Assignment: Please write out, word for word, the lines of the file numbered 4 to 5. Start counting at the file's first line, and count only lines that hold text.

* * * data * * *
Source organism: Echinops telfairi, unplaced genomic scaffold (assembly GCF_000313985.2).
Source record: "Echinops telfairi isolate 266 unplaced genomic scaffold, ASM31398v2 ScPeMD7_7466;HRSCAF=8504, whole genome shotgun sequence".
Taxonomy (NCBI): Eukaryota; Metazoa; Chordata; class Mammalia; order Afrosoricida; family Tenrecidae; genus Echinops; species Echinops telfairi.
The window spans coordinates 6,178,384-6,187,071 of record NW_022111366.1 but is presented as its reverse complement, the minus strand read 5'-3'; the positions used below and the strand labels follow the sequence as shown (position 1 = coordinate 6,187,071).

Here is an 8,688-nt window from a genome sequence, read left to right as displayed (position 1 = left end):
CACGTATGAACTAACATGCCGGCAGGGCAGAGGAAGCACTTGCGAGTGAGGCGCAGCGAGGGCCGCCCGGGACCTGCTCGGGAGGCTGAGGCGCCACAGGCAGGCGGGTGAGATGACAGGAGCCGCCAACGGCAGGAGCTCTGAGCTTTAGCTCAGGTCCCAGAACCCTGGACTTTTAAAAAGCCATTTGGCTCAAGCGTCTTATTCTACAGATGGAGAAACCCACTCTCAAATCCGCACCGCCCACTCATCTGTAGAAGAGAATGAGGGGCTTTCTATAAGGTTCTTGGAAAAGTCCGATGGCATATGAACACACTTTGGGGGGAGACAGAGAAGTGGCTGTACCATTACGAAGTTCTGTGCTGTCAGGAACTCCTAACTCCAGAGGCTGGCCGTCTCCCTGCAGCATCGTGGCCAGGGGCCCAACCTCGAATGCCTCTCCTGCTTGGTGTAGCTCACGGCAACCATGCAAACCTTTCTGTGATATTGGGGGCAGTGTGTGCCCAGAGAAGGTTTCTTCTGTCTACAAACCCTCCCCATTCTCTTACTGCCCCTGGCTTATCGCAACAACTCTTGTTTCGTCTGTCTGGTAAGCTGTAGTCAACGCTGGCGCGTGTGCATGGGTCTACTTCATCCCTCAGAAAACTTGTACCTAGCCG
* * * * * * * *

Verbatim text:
The window spans coordinates 6,178,384-6,187,071 of record NW_022111366.1 but is presented as its reverse complement, the minus strand read 5'-3'; the positions used below and the strand labels follow the sequence as shown (position 1 = coordinate 6,187,071).

Here is an 8,688-nt window from a genome sequence, read left to right as displayed (position 1 = left end):